Pacific Islanders need to change their diet to include more vegetables
ADELAIDE, AUSTRALIA --- University of Adelaide research is helping indigenous Pacific Island and Torres Strait Islander people eat more "greens" to improve their diet and help combat disease.
Led by Dr Graham Lyons, Research Fellow in the School of Agriculture, Food and Wine, the project aimed to identify leafy vegetables with high nutrition value that were easily available and would grow well in Samoa, Solomon Islands and the Torres Strait.
The next step was to raise awareness of the health benefits of leafy vegetables and encourage increased production and consumption.
“People in these regions have too high consumption of high-energy, low-nutrient foods such as a polished rice, white flour and sugar,” says Dr Lyons. “This has led to high rates of metabolic diseases – obesity, diabetes, heart disease and certain cancers. We wanted to help them make easy nutritional changes to their diet that would have a significant impact in the short-term.”
Funded by the Australian Centre for International Agricultural Research, Dr Lyons and colleagues collected around 300 samples of commonly grown leafy vegetables and wild edible plants from the region and brought them – under permit, and following irradiation – to the Waite campus for analysis of mineral, carotenoids (vitamin a) and protein content.
The samples came from different regions and soil types so that the analysis produced results independent of soil type, so the effect of different soils on plant mineral levels was accounted for.
“The key factors were finding plants that were high in nutritional value, easily grown in the region and, perhaps most importantly, taste good," says Dr Lyons. "Many of these leafy greens have just been overlooked as potential food plants. But adding them to the rice and other usual dishes can make a big difference in the quality of the diet.”
To promote the plants and their health benefits, Dr Lyons and the ACIAR team produced a series of laminated fact sheets for the top 12 leafy vegetables, outlining how to grow the plant including how to deal with pests, nutritional facts and how to use them in cooking.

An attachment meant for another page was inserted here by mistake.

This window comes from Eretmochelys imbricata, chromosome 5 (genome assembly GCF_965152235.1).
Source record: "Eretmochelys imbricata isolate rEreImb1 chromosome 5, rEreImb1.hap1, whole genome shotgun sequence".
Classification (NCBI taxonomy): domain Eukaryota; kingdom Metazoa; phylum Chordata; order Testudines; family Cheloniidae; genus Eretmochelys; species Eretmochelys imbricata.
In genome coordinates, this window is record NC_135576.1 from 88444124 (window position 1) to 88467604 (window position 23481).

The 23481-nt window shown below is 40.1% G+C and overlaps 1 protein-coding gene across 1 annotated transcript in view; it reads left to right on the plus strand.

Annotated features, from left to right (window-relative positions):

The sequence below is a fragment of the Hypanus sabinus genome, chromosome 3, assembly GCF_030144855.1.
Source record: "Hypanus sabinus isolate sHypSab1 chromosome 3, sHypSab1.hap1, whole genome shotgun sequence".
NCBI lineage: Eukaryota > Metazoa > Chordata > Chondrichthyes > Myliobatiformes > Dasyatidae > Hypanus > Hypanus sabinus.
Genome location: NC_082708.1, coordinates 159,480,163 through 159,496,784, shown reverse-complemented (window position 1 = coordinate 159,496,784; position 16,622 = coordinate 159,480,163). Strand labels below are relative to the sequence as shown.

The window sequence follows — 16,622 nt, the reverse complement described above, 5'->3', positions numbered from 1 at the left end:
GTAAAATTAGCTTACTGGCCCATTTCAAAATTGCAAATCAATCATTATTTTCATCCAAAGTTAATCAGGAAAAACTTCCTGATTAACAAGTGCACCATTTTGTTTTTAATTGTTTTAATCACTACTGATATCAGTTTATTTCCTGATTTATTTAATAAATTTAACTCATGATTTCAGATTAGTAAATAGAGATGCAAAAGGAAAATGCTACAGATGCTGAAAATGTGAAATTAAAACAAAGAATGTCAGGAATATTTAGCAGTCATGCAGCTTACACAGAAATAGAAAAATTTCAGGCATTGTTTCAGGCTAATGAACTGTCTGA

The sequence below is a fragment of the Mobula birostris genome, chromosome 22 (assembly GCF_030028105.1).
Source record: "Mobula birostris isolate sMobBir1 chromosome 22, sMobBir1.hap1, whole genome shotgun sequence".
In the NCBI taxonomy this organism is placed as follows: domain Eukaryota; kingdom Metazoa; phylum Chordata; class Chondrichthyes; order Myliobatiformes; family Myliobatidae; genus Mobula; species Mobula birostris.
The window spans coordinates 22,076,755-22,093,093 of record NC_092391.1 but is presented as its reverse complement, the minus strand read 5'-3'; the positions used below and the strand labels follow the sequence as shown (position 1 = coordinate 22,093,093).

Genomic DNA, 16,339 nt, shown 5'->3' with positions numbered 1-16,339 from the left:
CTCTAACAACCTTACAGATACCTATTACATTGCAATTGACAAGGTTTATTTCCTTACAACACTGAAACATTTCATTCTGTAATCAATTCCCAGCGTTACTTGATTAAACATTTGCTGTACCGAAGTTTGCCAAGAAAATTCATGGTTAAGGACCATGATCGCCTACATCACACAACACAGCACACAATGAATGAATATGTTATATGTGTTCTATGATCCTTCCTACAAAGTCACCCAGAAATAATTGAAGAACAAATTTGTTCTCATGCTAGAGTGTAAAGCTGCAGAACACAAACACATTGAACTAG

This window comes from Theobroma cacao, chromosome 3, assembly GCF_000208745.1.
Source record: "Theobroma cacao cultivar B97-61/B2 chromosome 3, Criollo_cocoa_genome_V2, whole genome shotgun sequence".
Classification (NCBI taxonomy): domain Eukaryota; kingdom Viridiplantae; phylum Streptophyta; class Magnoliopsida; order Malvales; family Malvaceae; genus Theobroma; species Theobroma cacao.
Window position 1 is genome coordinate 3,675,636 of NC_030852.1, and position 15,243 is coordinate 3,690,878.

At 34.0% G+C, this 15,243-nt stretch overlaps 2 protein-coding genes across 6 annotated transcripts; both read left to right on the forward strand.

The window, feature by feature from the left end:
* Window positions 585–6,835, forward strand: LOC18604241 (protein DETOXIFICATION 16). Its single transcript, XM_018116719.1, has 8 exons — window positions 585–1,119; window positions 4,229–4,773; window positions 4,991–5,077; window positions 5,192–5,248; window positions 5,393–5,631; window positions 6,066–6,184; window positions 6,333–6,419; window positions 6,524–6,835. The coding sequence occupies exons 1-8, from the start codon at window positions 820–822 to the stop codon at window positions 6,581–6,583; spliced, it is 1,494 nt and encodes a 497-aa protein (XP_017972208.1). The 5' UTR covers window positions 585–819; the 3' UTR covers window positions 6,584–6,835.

“These fact sheets have been very popular in the villages,” Dr Lyons says. “The anecdotal feedback is that people knew of the plants but didn't appreciate how valuable they are.”
The number one “all-rounder” leafy veg is the Sweetleaf for nutritional benefit. Another one that promises to be highly beneficial is the Drumstick tree, highly nutritious with additional medicinal benefits and very hardy – suitable for growing throughout the tropics, even under drier conditions and poor soils. It will even grow on harsh coral atoll soils.
A new project starting next year is similarly looking for healthy and soil-improving plants for the tiny nations of Kiribati and Tuvalu.
Papaya leaf effective in combating Dengue
Eat to live...dont live to eat.
By Eveni Tafiti
Here are some simple graphics that display how eating right prevents cancer and what we should eat to gain maximum health results from vitamins and anti-oxidents that we need to flush from our system. Enjoy life dont let life become a burden to you or others. Eat right.
New Scientific study finds Kava Root Could Be Promising Against Bladder Cancer
The Huffington Post | by Carla Herreria
Scientists are finding promise of a bladder cancer treatment -- one of the most common cancers in the U.S. -- in a South Pacific root called kava.
Dr. Xiaolin Zi, an associate professor of urology at the University of California, Irvine, noticed that while cigarette smoking is a leading cause of bladder cancer, the western Pacific Islands see a relatively low incidence of bladder cancer despite high smoking rates. He thinks kava might have something to do with it.